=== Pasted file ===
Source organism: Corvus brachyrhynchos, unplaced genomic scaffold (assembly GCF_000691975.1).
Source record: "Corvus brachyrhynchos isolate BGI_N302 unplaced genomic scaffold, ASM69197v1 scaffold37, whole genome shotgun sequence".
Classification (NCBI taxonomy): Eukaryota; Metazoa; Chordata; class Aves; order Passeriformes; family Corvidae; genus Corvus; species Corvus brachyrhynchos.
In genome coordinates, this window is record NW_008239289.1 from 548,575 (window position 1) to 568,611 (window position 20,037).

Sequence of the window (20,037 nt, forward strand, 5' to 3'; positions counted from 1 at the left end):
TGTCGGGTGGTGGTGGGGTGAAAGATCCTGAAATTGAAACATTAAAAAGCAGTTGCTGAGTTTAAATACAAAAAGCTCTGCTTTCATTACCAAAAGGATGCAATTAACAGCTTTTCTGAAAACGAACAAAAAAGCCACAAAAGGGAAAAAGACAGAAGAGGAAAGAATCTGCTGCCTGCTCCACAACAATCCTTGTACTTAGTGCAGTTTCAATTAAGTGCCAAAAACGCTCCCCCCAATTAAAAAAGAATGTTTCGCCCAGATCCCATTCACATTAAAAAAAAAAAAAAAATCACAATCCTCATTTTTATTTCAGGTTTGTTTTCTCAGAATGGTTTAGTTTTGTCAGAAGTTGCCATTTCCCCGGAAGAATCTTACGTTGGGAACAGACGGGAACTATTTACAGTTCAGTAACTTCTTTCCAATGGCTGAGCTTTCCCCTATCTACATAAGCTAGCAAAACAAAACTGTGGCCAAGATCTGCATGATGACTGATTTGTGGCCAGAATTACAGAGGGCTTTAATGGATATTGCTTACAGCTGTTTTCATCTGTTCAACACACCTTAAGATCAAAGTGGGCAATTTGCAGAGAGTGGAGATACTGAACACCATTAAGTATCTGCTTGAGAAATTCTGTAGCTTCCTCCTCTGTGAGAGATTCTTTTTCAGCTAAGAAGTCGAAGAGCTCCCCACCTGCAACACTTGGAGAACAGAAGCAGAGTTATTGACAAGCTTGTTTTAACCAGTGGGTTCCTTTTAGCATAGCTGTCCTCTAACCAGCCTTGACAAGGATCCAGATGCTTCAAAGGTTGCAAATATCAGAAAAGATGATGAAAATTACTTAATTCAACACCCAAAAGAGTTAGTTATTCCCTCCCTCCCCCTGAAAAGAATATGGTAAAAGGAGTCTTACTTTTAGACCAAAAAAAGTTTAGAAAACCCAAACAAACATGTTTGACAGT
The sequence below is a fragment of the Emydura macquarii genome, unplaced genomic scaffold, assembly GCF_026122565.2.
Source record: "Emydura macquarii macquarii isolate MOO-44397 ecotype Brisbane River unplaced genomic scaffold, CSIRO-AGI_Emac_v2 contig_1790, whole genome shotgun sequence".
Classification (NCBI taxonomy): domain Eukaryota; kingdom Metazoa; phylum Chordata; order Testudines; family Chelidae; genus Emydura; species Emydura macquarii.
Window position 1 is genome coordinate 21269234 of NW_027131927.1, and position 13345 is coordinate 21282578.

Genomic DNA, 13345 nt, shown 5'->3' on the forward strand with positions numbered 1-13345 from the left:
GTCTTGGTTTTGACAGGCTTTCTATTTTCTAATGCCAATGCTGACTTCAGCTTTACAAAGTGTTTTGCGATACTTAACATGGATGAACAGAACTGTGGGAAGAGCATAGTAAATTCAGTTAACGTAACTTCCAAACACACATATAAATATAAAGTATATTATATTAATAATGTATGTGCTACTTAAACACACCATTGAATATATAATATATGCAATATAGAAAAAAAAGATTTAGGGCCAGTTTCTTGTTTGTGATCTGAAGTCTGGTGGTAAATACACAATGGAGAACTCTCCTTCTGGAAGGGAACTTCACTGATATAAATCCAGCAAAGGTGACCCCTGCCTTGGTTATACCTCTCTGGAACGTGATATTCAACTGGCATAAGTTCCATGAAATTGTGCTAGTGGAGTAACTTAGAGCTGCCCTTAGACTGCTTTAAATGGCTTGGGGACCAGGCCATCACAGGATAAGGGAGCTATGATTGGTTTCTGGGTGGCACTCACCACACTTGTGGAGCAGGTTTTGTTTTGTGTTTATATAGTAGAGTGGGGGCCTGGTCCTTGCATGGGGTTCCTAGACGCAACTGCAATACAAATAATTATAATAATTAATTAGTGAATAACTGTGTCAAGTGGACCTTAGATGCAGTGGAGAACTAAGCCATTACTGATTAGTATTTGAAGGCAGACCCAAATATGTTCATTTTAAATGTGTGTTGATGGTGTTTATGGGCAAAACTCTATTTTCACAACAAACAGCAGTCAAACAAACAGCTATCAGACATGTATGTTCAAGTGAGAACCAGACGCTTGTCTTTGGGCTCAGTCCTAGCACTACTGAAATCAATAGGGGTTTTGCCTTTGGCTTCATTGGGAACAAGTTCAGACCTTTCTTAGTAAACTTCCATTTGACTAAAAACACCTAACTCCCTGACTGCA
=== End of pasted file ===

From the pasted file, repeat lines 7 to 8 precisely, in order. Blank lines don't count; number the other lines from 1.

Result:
The sequence below is a fragment of the Emydura macquarii genome, unplaced genomic scaffold, assembly GCF_026122565.2.
Source record: "Emydura macquarii macquarii isolate MOO-44397 ecotype Brisbane River unplaced genomic scaffold, CSIRO-AGI_Emac_v2 contig_1790, whole genome shotgun sequence".